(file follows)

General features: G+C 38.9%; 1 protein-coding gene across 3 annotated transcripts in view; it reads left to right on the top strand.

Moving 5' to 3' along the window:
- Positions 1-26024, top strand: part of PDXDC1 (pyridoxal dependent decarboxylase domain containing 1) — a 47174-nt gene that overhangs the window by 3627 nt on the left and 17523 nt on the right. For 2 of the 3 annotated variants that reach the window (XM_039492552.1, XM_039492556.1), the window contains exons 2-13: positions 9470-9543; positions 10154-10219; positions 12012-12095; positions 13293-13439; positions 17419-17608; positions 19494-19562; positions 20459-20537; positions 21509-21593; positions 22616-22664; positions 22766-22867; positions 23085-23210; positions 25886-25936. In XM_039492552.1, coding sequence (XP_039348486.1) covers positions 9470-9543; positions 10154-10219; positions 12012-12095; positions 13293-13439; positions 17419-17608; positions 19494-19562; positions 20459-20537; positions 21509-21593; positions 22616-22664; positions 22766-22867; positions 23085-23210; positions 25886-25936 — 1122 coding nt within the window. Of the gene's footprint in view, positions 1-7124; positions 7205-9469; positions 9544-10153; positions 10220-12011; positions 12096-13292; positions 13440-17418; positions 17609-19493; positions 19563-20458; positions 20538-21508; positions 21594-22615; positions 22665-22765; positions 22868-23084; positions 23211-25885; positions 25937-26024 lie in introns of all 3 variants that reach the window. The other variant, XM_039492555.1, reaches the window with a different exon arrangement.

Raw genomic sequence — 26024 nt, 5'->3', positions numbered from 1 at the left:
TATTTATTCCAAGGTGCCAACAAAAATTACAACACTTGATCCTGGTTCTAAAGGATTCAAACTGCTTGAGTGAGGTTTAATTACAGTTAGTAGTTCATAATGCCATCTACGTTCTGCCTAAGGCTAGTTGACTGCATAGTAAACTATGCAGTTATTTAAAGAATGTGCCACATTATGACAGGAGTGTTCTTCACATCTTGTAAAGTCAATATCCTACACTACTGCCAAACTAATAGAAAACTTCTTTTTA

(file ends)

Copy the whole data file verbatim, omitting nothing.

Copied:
General features: G+C 38.9%; 1 protein-coding gene across 3 annotated transcripts in view; it reads left to right on the top strand.

Moving 5' to 3' along the window:
- Positions 1-26024, top strand: part of PDXDC1 (pyridoxal dependent decarboxylase domain containing 1) — a 47174-nt gene that overhangs the window by 3627 nt on the left and 17523 nt on the right. For 2 of the 3 annotated variants that reach the window (XM_039492552.1, XM_039492556.1), the window contains exons 2-13: positions 9470-9543; positions 10154-10219; positions 12012-12095; positions 13293-13439; positions 17419-17608; positions 19494-19562; positions 20459-20537; positions 21509-21593; positions 22616-22664; positions 22766-22867; positions 23085-23210; positions 25886-25936. In XM_039492552.1, coding sequence (XP_039348486.1) covers positions 9470-9543; positions 10154-10219; positions 12012-12095; positions 13293-13439; positions 17419-17608; positions 19494-19562; positions 20459-20537; positions 21509-21593; positions 22616-22664; positions 22766-22867; positions 23085-23210; positions 25886-25936 — 1122 coding nt within the window. Of the gene's footprint in view, positions 1-7124; positions 7205-9469; positions 9544-10153; positions 10220-12011; positions 12096-13292; positions 13440-17418; positions 17609-19493; positions 19563-20458; positions 20538-21508; positions 21594-22615; positions 22665-22765; positions 22868-23084; positions 23211-25885; positions 25937-26024 lie in introns of all 3 variants that reach the window. The other variant, XM_039492555.1, reaches the window with a different exon arrangement.

Raw genomic sequence — 26024 nt, 5'->3', positions numbered from 1 at the left:
TATTTATTCCAAGGTGCCAACAAAAATTACAACACTTGATCCTGGTTCTAAAGGATTCAAACTGCTTGAGTGAGGTTTAATTACAGTTAGTAGTTCATAATGCCATCTACGTTCTGCCTAAGGCTAGTTGACTGCATAGTAAACTATGCAGTTATTTAAAGAATGTGCCACATTATGACAGGAGTGTTCTTCACATCTTGTAAAGTCAATATCCTACACTACTGCCAAACTAATAGAAAACTTCTTTTTA